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Iago. My lord, I take my leave.
[Going Oth. Why did I marry?--This honest creature, doubt
Iago. My lord, I would, I might entreat your honour
Oth. Fear not my government.
I am abus'd; and my relief
Than keep a corner in the thing I love,
Enter DESDEMONA and EMILIA. If she be false, 0, then heaven mocks itself ! I'll not believe it.
Des. How now, my dear Othello?
Oth. I am to blame.
Des. Faith, that's with watching; 'twill away again :
[He puts the handkerchief from him, and it drops.
you are not well.
[Exeunt Oth. and Des.
What he'll do with it, heaven knows, not I;
Enter Iago. Iago. How now! what do you here alone? Emil. Do not you chide ; I have a thing for you. Iago. A thing for me?—it is a common thing. Emil. Ha ! Iago. To have a foolish wife.
Emil. O, is that all? What will you give me now For that same handkerchief?
Iago. What handkerchief?
Emil. What handkerchief?
Iago. Hast stolen it from her?
Emil. No, faith ; she let it drop by negligence;
Iago. A good wench; give it me.
Iago. Why, what's that to you? [Snatching it.
Emil. If it be not for some purpose of import, Give it me again : Poor lady! she'll run mad, When she shall lack it.
Iago. Be not you known of't; I have use for it. Go, leave me.
[Exit Emilia. I will in Cassio's lodging lose this napkin, And let him find it: Trifles, light as air, Are, to the jealous, confirmation strong
As proofs of holy writ. This may do something.
Enter OTHELLO. Look, where he comes ! Not poppy, nor mandragora, Nor all the drowsy syrups of the world, Shall ever medicine thee to that sweet sleep Which thou owdst yesterday.
Oth. Ha! ha! false to me? To me?
Iago. Why, how now, general? no more of that. Oth. Avaunt ! be gone! thou hast set me on the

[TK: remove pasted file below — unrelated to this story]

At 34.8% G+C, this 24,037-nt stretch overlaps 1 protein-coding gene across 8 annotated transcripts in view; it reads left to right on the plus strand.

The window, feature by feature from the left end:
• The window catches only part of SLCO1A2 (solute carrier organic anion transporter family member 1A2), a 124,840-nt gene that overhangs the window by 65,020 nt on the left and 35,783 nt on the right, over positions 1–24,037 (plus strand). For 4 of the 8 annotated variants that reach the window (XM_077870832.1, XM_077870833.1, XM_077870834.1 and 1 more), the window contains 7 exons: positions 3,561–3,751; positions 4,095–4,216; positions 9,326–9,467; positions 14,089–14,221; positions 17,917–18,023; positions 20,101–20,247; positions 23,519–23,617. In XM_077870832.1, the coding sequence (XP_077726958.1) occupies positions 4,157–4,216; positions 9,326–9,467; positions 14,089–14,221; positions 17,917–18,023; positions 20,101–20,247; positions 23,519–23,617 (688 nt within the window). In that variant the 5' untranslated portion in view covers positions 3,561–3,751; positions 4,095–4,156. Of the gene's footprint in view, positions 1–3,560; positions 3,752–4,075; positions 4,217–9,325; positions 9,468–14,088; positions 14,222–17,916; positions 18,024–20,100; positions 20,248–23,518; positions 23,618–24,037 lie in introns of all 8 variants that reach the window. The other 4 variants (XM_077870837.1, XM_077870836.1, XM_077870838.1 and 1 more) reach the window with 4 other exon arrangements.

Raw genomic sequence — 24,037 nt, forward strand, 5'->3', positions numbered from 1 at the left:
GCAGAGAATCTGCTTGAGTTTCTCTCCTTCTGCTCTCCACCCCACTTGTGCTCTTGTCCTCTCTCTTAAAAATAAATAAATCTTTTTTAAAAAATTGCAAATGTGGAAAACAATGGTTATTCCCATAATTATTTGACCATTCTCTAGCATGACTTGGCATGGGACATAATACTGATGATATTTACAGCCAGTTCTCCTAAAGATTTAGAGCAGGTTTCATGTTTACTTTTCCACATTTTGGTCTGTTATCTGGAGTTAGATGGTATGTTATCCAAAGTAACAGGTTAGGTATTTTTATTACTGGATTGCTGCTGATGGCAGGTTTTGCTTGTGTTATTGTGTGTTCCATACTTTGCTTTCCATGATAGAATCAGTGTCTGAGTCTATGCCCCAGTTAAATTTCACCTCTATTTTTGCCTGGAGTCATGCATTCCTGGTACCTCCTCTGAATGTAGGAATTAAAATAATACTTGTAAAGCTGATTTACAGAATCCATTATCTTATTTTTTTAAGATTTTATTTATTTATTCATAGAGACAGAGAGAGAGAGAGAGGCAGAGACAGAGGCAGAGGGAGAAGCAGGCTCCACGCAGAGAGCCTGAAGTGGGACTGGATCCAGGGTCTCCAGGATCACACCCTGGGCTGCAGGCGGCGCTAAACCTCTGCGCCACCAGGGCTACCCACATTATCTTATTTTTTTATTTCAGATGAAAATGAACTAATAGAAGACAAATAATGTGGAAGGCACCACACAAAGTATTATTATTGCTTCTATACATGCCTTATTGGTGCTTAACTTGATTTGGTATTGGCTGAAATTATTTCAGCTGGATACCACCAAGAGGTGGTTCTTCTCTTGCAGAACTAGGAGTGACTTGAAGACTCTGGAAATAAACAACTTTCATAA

rack : I swear, 'tis better to be much abusid, Than but to know't a little.
Iago. How now, my lord ?
Oth. What sense had I of her stolen hours of lust? I saw it not, thought it not, it harm’d not me: I slept the next night well, was free and merry; I found not Cassio's kisses on her lips : He that is robb’d, not wanting what is stolen, Let him not know it, and he's not robbed at all.
Iago. I am sorry to hear this.
Oth. I had been happy, if the general camp, Pioneers and all, had tasted her sweet body, So I had nothing known: O now, for ever, Farewell the tranquil mind! farewell content ! Farewell the plumed troop, and the big wars,
That make arnbition virtue! O, farewell!
Iago. Is it possible ?-- My lord,
Oth. Villain, be sure thou prove my love a whore; Be sure of it; give me the ocular proof;
[Taking him by the throat. Or, by the worth of mine eternal soul, Thou hadst been better have been born a dog, Than answer my wak'd wrath.
Iago. Is it come to this?
Oth. Make me to see it; or (at the least) so prove it, That the probation bear no hinge, nor loop, To hang a doubt on: or, woe upon thy life!
Iago. My noble lord,
Oth. If thou dost slander her, and torture me,
Iago. O grace! O heaven defend me!